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Linden Street sewer protest fizzles PDF Print E-mail
Community
Written by MARK JAEGER   
Wednesday, 10 September 2014 20:41

Saukville Village Board poised for fight over sump pump requirement, but residents fail to show

Based on a steady stream of accusatory e-mails forwarded to Village Hall regarding the Linden Street road reconstruction project, the Saukville Village Board was poised for a stormy meeting Tuesday.

Much to everyone’s surprise, the tide of public protest never materialized during the board session.

Village officials faced criticism for requiring homeowners on Linden Street and Linden Court to install sump pumps and connect them to a new storm sewer being installed with the road project.

By village ordinance, property owners are required to connect sump pumps to storm sewers within one year of the line being installed. The requirement is part of the village’s ongoing effort to reduce the amount of clear water being sent to the wastewater treatment plant.

The objections to the sump pump requirement were so prevalent from property owners who have never had flooding problems an item was included on the board agenda to allow residents a chance to voice their collective concerns.

There was even mention of a possible class-action lawsuit against the village in the matter.

One e-mail circulated to “all concerned homeowners impacted by this project” included a reminder in bold colored text that the board meeting was Tuesday at 8 p.m.

Still, no one showed up.

Senior project engineer Gerry Powell of Ruekert & Mielke did attend the meeting, armed with a three-dimensional model and a stack of colored diagrams showing how sanitary sewer laterals, storm sewers and water mains work in a typical home.

Copies of the house diagram will be sent via e-mail to residents in the construction area.

“Our experience is that sometimes it is hard for people to visualize what we are talking about. Once they can see where the water is supposed to go, they get it,” Powell said.

During a public hearing last month on special assessments related to the road project, officials showed they were willing to work with residents.

They agreed payments for sidewalk and sewer lateral work could be paid over a period as long as 10 years, depending on the cost, and gave property owners a break on the interest rate charged.

Village Administrator Dawn Wagner and Treatment Plant Supt. Ray Hartmann also met with individual residents, explaining what the road project would involve.

That one-on-one approach seemed to diffuse a lot of the criticism, officials said.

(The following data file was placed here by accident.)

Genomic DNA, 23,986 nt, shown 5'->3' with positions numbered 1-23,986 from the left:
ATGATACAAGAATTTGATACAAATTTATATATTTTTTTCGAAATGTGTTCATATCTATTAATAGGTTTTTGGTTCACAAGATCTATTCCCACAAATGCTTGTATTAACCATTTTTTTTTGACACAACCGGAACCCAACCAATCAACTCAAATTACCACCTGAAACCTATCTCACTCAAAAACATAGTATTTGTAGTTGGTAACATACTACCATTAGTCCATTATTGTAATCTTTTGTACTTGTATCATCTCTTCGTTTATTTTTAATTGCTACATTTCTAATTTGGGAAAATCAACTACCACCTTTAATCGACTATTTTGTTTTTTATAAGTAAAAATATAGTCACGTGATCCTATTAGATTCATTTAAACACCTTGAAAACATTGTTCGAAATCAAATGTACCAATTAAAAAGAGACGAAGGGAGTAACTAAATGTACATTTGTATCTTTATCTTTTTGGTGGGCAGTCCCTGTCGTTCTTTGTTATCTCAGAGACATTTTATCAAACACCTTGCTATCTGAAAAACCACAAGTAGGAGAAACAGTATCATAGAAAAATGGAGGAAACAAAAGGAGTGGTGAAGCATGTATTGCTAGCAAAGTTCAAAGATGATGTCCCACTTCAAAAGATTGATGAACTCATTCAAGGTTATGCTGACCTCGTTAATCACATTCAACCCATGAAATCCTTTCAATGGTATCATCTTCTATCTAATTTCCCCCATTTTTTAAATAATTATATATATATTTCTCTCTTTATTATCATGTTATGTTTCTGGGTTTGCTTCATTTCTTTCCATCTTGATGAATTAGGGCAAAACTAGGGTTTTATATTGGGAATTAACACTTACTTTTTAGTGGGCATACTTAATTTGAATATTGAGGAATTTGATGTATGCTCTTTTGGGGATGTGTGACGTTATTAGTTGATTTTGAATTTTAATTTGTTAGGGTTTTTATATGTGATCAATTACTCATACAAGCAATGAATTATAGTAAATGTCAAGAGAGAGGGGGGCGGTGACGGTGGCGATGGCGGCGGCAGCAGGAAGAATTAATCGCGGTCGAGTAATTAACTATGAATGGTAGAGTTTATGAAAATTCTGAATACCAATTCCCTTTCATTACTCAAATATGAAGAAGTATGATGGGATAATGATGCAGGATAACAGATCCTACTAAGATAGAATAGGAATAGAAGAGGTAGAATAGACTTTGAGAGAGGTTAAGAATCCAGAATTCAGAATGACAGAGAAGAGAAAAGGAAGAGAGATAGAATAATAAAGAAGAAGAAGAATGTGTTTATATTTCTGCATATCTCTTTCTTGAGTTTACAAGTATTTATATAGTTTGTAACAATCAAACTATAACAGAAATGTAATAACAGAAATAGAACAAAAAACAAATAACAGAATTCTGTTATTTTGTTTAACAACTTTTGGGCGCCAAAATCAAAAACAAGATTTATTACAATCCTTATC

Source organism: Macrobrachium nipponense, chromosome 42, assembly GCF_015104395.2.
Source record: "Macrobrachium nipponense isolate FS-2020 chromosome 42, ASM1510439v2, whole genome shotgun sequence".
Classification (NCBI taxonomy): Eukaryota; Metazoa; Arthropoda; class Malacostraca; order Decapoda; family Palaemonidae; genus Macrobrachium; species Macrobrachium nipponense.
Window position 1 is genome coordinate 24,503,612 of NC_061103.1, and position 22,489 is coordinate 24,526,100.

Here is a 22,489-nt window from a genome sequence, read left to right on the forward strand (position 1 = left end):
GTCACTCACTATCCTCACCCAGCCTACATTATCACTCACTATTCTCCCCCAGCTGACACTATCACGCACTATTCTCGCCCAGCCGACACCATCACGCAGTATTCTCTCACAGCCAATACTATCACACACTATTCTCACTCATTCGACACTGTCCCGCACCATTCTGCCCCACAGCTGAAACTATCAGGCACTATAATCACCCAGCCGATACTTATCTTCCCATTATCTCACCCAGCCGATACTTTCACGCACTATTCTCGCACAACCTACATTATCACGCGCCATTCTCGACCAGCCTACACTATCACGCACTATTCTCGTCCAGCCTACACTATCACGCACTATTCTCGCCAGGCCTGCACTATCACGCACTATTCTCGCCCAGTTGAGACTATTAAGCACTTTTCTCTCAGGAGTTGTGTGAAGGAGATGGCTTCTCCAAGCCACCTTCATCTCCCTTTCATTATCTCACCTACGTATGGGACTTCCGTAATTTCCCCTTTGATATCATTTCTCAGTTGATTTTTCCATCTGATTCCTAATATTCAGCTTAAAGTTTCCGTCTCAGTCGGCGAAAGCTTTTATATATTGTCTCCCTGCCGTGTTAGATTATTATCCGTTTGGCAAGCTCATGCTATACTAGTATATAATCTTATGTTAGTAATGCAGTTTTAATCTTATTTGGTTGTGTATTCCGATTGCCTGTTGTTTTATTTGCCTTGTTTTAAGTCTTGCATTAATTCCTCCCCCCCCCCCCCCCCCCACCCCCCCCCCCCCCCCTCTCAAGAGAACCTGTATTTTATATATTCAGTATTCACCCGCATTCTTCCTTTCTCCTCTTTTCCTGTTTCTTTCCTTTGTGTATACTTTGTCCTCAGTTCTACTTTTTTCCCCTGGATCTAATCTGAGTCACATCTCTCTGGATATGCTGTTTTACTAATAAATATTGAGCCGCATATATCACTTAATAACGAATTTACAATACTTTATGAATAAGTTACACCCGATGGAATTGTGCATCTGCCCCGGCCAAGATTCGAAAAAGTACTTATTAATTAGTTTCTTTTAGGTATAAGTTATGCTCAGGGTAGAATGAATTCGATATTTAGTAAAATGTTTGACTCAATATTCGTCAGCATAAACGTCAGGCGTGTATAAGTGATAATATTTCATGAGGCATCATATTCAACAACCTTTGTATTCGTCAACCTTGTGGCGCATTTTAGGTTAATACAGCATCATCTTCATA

Ruekert & Mielke also prepared a three-page fact sheet addressing some of the misinformation circulating about the road and utility work.

If questions remain, residents were urged to contact Village Hall, or representatives of the project contractors, M&E Construction.

“This is one of the oldest streets in the village and I realize a lot of residents haven’t been through this process before, but they are being treated no differently than anyone else in the village,” said Village President Barb Dickmann.

“We were prepared to address the concerns of a roomful of people, but it seems the efforts of our staff to answer whatever questions were out there have made a difference.”

However, trustees were not willing to drop the Linden Street issue, entirely.

Officials spoke briefly about the possibility of creating a waiver system for homeowners who did not want to install sump pumps.

“Before that would happen, we would need something on record indemnifying the village,” Dickmann said.

Trustee Mike Gielow said that option might look appealing to property owners who want to minimize their costs, but it could have long-term negative affects on the value of their property.

“If a waiver is granted, for the rest of the life of the property there would have to be something on records explaining the owner refused to install a sump pump,” Gielow said.

“That way, some time down the road when a future owner ends up with three feet of sewage in their basement, they can’t come back to the village and say, ‘How could you let this happen?’ I think it would make that property very difficult to sell.”

The possibility of creating a waiver from the sump pump requirement was forwarded to the Public Works Committee, although the timing of that move could soon be irrelevant.

The contractor hopes to install the needed storm sewer laterals this week.


 
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